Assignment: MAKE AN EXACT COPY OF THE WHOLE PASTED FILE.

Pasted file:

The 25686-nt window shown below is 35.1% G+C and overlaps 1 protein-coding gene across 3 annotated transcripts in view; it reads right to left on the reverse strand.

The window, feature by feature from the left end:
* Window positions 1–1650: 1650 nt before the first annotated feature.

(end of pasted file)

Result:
The 25686-nt window shown below is 35.1% G+C and overlaps 1 protein-coding gene across 3 annotated transcripts in view; it reads right to left on the reverse strand.

The window, feature by feature from the left end:
* Window positions 1–1650: 1650 nt before the first annotated feature.